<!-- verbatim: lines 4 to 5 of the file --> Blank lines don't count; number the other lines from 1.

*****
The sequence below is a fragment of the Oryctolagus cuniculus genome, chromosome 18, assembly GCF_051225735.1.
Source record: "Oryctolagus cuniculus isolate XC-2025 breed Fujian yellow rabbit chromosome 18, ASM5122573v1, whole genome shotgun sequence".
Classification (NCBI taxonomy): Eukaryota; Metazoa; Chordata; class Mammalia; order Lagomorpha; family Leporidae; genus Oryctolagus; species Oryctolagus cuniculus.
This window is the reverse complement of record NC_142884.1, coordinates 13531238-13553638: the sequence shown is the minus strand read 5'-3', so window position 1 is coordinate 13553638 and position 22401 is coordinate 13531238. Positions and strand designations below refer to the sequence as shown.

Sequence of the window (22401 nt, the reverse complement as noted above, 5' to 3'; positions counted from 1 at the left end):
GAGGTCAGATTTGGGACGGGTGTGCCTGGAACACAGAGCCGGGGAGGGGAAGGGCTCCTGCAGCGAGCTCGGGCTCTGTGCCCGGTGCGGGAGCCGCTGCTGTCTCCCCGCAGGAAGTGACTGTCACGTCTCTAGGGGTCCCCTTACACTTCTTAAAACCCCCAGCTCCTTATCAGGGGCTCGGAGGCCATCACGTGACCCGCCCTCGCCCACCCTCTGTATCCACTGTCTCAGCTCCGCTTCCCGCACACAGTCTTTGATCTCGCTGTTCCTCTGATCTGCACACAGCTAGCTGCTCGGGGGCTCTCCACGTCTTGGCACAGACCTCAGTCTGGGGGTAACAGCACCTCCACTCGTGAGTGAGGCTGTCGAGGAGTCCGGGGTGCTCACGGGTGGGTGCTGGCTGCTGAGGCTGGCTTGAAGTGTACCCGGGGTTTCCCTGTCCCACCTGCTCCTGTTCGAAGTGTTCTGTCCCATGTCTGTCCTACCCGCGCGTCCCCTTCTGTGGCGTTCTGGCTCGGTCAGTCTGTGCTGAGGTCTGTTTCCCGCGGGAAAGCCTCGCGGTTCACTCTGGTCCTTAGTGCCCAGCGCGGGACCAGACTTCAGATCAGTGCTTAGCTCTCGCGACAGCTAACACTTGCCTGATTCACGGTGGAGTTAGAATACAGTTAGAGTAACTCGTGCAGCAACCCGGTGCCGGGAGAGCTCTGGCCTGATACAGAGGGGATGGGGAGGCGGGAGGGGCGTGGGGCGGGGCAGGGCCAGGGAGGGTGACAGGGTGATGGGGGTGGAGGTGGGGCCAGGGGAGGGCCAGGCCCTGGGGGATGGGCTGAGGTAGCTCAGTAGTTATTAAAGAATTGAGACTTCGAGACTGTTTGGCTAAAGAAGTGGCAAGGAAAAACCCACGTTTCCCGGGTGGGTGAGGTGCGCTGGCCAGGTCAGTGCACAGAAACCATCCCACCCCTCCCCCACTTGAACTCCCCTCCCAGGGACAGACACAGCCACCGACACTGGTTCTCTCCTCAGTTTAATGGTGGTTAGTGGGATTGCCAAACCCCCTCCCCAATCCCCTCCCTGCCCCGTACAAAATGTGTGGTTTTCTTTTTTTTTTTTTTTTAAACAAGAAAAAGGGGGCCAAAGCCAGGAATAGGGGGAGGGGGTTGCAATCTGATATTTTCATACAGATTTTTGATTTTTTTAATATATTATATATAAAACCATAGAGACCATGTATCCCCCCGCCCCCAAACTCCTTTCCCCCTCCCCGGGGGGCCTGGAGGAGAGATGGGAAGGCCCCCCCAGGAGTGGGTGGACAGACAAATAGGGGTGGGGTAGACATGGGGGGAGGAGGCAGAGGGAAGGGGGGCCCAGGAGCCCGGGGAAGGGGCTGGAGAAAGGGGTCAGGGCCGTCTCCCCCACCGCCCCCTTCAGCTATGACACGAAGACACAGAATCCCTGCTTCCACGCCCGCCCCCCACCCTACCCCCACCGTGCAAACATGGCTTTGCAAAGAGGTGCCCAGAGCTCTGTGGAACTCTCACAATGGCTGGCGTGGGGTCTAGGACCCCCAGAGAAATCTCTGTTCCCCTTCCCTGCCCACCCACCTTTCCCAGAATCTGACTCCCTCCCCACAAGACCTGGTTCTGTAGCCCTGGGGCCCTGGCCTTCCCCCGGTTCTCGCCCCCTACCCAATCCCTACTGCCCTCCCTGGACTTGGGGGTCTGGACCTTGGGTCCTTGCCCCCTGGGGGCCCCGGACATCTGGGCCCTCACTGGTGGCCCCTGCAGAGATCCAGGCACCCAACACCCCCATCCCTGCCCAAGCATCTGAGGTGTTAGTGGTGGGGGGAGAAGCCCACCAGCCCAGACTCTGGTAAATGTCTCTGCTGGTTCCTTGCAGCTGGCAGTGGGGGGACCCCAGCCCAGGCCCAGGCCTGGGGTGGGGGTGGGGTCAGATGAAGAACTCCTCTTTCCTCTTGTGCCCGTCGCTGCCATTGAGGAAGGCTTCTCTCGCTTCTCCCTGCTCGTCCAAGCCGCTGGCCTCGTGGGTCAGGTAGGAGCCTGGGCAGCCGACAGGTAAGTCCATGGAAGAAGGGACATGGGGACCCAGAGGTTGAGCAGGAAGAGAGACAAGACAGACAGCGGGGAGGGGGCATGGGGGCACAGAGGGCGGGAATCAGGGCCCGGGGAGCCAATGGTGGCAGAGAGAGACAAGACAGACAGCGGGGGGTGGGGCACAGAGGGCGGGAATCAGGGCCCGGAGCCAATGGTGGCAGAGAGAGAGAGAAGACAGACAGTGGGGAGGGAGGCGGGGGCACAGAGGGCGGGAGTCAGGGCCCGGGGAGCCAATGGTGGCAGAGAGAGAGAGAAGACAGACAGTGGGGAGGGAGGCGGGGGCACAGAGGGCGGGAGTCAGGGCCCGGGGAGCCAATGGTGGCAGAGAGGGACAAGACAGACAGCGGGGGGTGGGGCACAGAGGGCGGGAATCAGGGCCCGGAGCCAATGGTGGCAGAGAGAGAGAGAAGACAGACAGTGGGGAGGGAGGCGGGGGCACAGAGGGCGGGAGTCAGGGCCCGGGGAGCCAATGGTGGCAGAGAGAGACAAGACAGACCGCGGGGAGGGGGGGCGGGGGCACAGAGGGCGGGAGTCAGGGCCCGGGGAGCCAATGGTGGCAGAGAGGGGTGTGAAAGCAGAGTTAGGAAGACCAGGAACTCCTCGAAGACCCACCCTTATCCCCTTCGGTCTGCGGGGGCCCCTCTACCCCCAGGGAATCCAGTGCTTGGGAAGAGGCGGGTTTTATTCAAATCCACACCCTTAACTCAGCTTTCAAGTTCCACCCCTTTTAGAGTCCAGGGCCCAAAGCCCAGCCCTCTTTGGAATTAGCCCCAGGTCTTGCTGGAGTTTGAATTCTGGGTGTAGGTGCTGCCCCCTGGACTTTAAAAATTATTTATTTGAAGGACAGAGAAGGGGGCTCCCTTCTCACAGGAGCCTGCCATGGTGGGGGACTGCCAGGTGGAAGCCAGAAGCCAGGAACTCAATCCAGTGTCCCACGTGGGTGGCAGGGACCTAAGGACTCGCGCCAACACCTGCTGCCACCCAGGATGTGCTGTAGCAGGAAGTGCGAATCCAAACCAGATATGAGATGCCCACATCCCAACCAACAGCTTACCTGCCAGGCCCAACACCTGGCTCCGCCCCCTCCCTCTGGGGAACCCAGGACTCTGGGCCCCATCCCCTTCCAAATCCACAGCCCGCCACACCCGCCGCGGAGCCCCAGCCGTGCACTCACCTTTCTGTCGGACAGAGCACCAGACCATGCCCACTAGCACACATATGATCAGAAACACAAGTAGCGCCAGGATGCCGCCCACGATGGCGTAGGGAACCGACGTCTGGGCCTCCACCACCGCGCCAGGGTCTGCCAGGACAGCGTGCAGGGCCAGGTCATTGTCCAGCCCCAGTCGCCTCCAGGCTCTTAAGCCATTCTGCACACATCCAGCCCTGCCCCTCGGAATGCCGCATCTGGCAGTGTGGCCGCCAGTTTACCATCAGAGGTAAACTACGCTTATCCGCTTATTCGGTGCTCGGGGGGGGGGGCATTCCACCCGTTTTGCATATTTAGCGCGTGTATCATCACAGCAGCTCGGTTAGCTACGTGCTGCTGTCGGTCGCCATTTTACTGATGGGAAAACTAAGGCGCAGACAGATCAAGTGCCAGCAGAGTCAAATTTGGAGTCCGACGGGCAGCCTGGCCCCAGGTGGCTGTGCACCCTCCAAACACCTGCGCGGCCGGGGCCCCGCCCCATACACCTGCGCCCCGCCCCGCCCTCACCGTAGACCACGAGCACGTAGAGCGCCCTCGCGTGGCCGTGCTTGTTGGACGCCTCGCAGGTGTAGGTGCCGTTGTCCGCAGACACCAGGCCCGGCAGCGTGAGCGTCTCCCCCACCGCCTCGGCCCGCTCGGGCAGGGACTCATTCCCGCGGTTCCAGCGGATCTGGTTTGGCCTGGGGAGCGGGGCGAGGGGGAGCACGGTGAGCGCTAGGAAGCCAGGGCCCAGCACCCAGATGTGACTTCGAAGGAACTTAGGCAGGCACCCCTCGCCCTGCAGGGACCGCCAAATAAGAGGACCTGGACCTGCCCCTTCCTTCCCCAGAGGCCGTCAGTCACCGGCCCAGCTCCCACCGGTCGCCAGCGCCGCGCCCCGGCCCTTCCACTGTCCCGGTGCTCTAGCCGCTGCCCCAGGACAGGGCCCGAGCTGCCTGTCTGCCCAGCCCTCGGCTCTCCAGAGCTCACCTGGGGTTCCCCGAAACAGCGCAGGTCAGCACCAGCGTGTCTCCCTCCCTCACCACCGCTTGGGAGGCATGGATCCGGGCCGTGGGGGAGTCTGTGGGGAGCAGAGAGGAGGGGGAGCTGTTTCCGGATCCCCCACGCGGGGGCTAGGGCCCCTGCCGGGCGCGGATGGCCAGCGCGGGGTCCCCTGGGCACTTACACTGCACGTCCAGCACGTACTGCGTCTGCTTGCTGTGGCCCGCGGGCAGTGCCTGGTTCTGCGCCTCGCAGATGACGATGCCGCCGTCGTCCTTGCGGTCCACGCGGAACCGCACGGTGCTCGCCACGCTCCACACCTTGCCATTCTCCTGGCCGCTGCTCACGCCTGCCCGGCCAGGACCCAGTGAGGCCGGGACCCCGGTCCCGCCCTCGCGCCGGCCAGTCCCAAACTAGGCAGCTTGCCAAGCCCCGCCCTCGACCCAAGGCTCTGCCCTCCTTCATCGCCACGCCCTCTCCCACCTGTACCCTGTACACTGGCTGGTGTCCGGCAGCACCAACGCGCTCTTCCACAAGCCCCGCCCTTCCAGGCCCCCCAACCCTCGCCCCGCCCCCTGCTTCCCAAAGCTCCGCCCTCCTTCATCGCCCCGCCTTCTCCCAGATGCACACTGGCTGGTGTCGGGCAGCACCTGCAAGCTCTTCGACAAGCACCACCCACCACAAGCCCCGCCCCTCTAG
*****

This window is the reverse complement of record NC_142884.1, coordinates 13531238-13553638: the sequence shown is the minus strand read 5'-3', so window position 1 is coordinate 13553638 and position 22401 is coordinate 13531238. Positions and strand designations below refer to the sequence as shown.

Sequence of the window (22401 nt, the reverse complement as noted above, 5' to 3'; positions counted from 1 at the left end):